Boost conversion: Make app onboarding abandonment temporary - Beyond Compliance report
Mobile authentication can be far more than just a way to access services. More specifically, it can be a key differentiator in the way businesses onboard their customers to mobile apps, reducing abandonment and driving revenue. Discover how it’s done in the first section of our report about mobile identity: “Beyond compliance”.
# How do you keep people on board during mobile onboarding?
Persuading potential customers to become customers is hard. Once you’ve managed to convince someone that a particular service is for them, there is one final barrier: the onboarding process. We’ve come a long way, from multi-page paper applications to automated mobile sign-ups. However, many consumers still give up partway through.
# Make abandonment temporary!
The more complicated the onboarding process, the more likely it will be abandoned —a real challenge for financial service providers who have to meet KYC requirements. The move to mobile doesn’t help either, as it’s hard to switch between apps to gather information.
The problem we face here is not so much abandonment but asking people to repeat the whole process. The solution lies in allowing people to abandon the application and continue their onboarding process when they come back later.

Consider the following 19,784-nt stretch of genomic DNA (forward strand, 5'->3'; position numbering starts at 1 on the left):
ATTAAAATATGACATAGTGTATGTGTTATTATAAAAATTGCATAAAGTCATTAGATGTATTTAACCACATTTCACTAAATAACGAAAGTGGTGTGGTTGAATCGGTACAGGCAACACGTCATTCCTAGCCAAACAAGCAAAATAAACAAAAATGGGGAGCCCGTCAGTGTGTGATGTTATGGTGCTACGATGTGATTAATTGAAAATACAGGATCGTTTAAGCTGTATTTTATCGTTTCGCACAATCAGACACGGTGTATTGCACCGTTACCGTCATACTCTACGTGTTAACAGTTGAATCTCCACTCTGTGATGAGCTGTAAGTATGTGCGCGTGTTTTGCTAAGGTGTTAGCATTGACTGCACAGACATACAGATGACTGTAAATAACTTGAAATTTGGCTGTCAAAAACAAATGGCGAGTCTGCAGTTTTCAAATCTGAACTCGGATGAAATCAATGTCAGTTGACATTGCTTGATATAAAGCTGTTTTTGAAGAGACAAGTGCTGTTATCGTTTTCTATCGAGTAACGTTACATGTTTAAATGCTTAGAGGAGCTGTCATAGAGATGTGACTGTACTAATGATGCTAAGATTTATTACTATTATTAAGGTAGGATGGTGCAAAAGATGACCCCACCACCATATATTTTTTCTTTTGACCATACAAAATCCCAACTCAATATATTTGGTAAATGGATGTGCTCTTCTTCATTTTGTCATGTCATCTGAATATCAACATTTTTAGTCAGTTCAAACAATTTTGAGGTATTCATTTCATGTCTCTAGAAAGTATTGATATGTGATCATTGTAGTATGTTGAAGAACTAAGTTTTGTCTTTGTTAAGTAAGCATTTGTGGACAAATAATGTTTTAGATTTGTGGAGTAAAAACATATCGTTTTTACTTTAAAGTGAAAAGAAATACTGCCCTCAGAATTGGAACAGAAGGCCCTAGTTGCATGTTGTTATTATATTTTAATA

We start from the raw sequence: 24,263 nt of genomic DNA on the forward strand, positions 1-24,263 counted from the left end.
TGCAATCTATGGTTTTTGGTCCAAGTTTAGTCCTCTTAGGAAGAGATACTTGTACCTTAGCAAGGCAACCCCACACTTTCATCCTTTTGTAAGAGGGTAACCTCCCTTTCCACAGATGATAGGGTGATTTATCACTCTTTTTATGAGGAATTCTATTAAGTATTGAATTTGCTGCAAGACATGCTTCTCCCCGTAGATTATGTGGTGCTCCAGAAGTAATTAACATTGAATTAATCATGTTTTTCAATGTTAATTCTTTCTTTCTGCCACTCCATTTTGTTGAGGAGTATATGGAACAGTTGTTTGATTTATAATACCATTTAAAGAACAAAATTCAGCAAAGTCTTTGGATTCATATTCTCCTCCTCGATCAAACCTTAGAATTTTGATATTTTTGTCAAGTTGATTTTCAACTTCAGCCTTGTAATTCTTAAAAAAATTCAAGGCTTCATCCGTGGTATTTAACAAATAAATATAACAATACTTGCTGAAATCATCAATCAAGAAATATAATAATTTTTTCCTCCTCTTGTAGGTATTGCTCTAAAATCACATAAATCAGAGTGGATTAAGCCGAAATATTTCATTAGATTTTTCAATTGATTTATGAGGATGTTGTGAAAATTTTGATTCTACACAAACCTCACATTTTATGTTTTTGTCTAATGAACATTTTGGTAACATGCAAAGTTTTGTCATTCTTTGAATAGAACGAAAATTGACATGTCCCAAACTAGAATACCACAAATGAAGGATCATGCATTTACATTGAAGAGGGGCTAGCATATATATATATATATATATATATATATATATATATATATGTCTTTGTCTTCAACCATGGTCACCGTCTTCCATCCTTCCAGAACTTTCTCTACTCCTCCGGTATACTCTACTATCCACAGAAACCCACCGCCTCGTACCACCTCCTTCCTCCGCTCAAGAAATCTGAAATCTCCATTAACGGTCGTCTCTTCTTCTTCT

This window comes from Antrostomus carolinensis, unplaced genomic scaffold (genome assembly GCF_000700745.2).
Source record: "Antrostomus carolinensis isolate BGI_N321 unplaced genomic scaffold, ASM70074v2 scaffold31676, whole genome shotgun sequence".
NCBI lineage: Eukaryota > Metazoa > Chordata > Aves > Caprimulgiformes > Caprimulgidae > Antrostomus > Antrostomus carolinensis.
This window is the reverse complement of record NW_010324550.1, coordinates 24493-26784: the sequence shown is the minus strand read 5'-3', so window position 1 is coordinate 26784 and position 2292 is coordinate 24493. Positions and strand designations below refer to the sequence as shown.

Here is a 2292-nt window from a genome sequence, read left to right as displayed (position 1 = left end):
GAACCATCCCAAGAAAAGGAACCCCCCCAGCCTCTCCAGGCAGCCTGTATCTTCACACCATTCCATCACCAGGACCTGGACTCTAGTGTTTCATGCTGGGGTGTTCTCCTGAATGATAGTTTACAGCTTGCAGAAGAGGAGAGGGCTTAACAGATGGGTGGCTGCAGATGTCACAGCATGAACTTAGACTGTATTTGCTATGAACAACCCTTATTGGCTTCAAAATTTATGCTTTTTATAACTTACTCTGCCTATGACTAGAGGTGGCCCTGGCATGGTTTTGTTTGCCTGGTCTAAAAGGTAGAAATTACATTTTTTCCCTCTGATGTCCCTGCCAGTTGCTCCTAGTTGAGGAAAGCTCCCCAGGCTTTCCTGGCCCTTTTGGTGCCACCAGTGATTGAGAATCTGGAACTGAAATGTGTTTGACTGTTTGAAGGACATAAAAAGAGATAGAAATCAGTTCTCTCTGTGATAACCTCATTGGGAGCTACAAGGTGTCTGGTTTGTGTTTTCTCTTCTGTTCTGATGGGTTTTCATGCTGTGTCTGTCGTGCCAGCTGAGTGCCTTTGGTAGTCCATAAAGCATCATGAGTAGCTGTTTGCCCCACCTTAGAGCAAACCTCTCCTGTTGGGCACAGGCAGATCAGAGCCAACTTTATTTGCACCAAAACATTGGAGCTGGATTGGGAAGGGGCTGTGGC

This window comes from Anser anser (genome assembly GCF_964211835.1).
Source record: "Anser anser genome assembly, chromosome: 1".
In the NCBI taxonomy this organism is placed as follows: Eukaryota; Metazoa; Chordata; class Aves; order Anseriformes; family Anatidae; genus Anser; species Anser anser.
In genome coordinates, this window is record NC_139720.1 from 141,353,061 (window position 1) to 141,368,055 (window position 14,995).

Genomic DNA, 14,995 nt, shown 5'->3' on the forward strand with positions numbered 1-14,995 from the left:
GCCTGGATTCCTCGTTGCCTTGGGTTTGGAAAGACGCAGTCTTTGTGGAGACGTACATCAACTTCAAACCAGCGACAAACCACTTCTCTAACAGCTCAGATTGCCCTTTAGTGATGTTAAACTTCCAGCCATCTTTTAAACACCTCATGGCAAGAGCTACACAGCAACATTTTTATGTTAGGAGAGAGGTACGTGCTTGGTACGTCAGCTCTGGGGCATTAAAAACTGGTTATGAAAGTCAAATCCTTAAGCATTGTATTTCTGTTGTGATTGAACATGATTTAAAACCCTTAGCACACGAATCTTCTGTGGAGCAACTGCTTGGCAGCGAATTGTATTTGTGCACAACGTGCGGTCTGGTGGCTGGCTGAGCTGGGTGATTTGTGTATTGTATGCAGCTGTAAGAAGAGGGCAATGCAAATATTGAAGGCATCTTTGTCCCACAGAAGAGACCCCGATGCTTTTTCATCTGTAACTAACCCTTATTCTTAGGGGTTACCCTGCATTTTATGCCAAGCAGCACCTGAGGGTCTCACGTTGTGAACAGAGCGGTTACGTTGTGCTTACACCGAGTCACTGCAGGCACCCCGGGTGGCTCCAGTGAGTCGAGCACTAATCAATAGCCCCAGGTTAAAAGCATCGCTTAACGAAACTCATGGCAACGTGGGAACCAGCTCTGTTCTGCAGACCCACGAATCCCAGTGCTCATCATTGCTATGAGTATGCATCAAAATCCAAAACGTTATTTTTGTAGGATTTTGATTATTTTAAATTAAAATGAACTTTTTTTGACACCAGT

# Authentication to the rescue
This is where authentication can help out. If the customer sets up an authentication profile as the first step of onboarding, they can stop the process at any time for any reason. Whether they need to find specific information, move to better lighting conditions for a selfie, or simply are being distracted. When the potential customer is ready to resume the process, they can continue where they left off thanks to the authentication profile.
# There is more: what about “reboarding” when someone uses another device?
You can lose customers when they get a new device. If they have to go through the app onboarding again, it can be seen as a poor user experience which may trigger them to change providers. Around 40% of smartphones are replaced every year, making this a significant challenge.